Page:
In the hours following Kansas' 27-17 loss to TCU, last Saturday, head coach Charlie Weis reviewed the game film as he always does before meeting with his team again and came to a conclusion regarding the struggles of his offense. He realized that he needs to do whatever it takes to get the team going, even if it comes at the coach's expense.
With that, Weis is changing up his approach to how his team runs its offense, choosing to implement a similar strategy to how he's changed the team's defense, which has shown remarkable improvement over last year and especially, the two years before. Essentially, Weis is choosing to coordinate the offense by committee, as Kansas prepares to face Oklahoma, Saturday afternoon at Memorial Stadium.
"I will do anything, absolutely anything to give us a chance to win, except cheating," Weis said.
In the new setup, quarterbacks coach Ron Powlus will run the passing game, while tight ends coach Jeff Blasko will coordinate the running game. This will allow Weis to focus more on the position players, as well as working with his quarterbacks. This setup will be how the Kansas offense operates the remainder of the season.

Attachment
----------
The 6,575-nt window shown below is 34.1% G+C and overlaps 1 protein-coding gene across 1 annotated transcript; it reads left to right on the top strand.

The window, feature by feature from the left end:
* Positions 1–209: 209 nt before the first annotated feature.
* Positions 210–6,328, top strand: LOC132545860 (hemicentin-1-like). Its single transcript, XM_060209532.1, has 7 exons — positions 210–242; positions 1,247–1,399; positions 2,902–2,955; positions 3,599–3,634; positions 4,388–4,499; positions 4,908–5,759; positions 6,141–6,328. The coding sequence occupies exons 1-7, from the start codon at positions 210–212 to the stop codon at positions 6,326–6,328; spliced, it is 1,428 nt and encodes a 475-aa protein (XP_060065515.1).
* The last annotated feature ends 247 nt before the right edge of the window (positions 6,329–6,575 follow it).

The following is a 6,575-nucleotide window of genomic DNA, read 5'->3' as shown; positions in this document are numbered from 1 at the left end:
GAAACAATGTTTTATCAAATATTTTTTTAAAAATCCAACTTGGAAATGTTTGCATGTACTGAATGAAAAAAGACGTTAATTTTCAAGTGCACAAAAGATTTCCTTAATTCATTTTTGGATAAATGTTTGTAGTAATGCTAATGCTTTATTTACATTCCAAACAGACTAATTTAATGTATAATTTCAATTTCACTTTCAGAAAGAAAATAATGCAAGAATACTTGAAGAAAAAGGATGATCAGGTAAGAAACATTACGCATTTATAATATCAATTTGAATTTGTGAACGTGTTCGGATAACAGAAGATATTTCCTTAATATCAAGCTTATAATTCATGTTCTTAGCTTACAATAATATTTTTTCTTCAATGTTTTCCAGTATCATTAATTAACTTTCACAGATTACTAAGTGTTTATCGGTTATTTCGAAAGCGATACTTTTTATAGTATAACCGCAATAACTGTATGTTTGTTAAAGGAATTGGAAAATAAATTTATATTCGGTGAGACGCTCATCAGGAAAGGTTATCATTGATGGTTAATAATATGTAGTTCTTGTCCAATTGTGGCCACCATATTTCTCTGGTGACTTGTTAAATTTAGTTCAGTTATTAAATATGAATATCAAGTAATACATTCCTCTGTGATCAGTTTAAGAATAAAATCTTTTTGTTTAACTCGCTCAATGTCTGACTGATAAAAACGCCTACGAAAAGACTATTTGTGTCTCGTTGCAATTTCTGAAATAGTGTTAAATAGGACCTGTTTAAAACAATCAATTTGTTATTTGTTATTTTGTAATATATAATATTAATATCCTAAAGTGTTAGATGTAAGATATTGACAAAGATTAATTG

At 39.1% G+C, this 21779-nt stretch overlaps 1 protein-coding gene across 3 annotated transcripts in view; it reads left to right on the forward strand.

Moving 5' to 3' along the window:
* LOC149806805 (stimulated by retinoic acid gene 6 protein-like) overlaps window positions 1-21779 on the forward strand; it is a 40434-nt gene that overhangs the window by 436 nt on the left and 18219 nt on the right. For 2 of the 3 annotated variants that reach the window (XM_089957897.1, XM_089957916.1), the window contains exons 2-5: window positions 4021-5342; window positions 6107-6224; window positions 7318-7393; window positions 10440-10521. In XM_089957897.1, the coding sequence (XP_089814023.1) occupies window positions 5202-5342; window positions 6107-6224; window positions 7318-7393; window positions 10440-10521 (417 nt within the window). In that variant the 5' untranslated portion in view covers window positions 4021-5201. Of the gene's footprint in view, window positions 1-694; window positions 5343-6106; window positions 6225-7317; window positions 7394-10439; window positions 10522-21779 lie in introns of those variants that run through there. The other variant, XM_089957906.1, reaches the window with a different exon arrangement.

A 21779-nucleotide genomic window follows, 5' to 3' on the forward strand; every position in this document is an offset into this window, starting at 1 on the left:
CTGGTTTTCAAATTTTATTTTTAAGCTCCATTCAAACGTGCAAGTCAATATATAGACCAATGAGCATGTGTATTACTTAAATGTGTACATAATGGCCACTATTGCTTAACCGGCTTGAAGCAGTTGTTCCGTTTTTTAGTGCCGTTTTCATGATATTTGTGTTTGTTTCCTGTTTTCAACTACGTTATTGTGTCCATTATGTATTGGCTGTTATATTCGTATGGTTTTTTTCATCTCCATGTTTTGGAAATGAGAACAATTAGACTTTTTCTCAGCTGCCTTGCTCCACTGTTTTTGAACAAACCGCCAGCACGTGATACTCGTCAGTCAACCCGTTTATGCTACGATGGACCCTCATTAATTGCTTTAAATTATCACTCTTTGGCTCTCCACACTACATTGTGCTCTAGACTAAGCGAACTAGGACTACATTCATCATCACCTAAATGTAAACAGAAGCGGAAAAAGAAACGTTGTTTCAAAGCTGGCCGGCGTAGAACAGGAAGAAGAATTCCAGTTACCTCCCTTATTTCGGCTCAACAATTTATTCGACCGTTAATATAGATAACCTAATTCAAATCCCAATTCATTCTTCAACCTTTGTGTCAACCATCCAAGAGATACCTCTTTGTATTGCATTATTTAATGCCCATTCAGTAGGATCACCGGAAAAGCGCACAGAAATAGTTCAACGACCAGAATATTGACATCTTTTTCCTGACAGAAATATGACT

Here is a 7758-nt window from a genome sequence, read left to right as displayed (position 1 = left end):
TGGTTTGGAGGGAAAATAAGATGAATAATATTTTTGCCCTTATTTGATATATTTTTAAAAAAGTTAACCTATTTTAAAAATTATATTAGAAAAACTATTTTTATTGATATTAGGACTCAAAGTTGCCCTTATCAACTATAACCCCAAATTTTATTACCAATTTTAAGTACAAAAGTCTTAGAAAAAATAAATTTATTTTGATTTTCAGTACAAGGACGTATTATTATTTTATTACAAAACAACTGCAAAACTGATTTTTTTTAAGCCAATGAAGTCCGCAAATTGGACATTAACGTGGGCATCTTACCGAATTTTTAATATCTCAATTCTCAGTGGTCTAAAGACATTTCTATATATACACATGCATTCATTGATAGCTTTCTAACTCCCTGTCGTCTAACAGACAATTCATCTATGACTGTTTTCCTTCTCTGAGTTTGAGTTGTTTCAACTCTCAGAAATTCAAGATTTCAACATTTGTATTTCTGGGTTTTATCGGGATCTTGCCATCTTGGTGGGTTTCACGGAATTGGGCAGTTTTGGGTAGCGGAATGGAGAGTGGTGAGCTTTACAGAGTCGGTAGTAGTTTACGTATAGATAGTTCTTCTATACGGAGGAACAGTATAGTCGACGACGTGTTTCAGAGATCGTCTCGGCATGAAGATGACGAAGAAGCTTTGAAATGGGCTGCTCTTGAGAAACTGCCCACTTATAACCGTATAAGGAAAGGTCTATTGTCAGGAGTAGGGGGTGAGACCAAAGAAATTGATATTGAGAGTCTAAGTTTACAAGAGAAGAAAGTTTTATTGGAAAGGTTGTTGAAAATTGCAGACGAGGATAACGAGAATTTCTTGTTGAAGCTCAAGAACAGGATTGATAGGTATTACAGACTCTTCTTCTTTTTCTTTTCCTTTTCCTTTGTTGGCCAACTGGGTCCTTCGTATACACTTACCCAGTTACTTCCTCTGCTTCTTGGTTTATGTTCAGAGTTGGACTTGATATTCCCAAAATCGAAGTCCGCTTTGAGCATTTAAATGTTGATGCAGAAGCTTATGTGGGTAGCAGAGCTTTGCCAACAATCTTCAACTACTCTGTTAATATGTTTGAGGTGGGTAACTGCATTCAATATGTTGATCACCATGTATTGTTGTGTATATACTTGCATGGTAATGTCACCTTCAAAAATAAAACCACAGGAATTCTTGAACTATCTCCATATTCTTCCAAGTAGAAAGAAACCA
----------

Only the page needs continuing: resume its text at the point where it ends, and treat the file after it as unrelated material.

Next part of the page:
In addition to the new role, Weis has begun sitting in on position meetings and working with the position players during individual drills during practice. This allows him to have a greater focus on shoring up problems that have hindered the Jayhawks through the first five games of their 2-3 start.
"That's not great for him, but it's great for me," Weis said.
The changes come on the heels of many struggles by the Kansas offense, culminating with Saturday's struggles in the loss to the Horned Frogs, in which the defense was solid, keeping Kansas in the game into the final minutes. In fact, the game was a one possession affair until TCU tacked on a field goal late.
With the new setup, Weis is calling on his assistants to have a greater input into what the team does offensively, sacrificing his level of input at offensive coordinator. Truth is, despite what critics say, Weis could care less about his ego, he just wants to fix the problems and help Kansas start winning some games.
"It's not an easy thing to do, but really, I'm doing it because I believe Kansas football needs it," Weis said. "Because, I really don't care about my ego, I just want to get better and win."